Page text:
Record-breaking year for South Australian prescribed burns

Monday 21 June, 2021

Recent rains have signaled the end of a record-breaking year of prescribed burns for SA with The National Parks and Wildlife Service (NPWS) successfully completing 49 prescribed burns this autumn, making it a record 96 for the year.

The previous record number of burns before this year was 88 back in 2011-12. Across the state the 2020/21 burns program saw a 53 per cent increase from the 2019/20 season – with 6261 hectares burned compared to 4091 hectares.

Minister for Environment and Water David Speirs the Marshall Liberal Government committed a record $37 million over five years to significantly increase hazard reduction across the state as part of the $97.5 million response to the Keelty Review into last season’s catastrophic bushfires.

“Fire hazard reduction can make bushfires easier to control, helping prevent a bushfire spreading and ultimately saving lives and property,” Minister Speirs said.

“Prescribed burning is also used for ecological reasons such as protecting and maintaining animal habitats, regenerating plant species and improving biodiversity.

“Mick Keelty’s Independent Review of South Australia’s 2019/20 bushfire season highlighted the importance of undertaking hazard reduction on both public and private land.

“This is why we have committed record funding to significantly increase the amount of prescribed burns we are doing particularly in the Adelaide Hills and on Kangaroo Island.

“We take a long-term approach to fire hazard reduction but to achieve a 53 per cent increase in the amount of area burnt this season compared to last is a pleasing result.

“A cooler than average autumn meant there was an extended window of suitable weather and we made sure fire management crews took advantage of this.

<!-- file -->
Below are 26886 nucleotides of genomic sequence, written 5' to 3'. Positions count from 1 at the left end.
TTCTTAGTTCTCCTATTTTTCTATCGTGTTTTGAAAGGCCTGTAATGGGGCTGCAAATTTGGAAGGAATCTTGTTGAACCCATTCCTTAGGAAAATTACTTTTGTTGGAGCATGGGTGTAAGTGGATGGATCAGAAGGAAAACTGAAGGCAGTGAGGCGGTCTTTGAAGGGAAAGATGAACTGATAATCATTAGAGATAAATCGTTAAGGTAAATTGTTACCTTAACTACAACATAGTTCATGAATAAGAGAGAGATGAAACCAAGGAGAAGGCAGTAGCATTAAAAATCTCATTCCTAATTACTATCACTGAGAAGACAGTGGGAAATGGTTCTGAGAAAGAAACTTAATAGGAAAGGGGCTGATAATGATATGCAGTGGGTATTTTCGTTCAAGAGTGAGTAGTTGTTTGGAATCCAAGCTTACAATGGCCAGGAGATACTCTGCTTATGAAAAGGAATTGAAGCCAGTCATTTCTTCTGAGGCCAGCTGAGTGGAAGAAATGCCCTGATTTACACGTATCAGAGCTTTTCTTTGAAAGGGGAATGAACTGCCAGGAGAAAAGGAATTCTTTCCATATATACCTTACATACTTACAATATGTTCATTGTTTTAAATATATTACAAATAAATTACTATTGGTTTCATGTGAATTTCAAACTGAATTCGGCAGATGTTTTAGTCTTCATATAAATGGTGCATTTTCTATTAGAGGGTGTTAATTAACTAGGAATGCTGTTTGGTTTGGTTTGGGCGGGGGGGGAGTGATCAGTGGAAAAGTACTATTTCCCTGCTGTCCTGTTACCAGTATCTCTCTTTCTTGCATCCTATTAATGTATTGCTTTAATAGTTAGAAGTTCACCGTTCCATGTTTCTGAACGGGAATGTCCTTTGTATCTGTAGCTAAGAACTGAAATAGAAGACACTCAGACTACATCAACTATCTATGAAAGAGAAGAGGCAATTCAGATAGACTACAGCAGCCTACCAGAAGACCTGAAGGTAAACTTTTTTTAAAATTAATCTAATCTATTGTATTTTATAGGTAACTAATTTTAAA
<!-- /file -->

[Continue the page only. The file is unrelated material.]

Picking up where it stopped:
“While it is impossible to eliminate the threat of bushfires, prescribed burns are one proactive action we can undertake to reduce fuel loads across the landscape, which help reduce the intensity and spread of fires, and provide safer access corridors for our dedicated CFS and MFS personnel.

“A key component of our increased hazard reduction program is focussed on private land because we know that fires don’t stop at fence lines so it’s important to work in partnership.”

Minister for Emergency Services, Vincent Tarzia, said nothing is more important than protecting lives and protecting property.

"The Marshall Government is delivering a more bushfire resilient South Australia to keep our community safe and strong," Minister Tarzia said.

Twelve burns were completed on private lands this autumn in partnership with the CFS and private landholders, and this program will continue to expand on Kangaroo Island in the coming seasons.

Some burning may continue further into the season and over winter if conditions allow.

NPWS staff also contributed to bushfire response supporting CFS by attending 37 bushfires in 2020-21 on both private and public lands, as well as maintaining fire tracks and reducing fuel hazards mechanically where appropriate.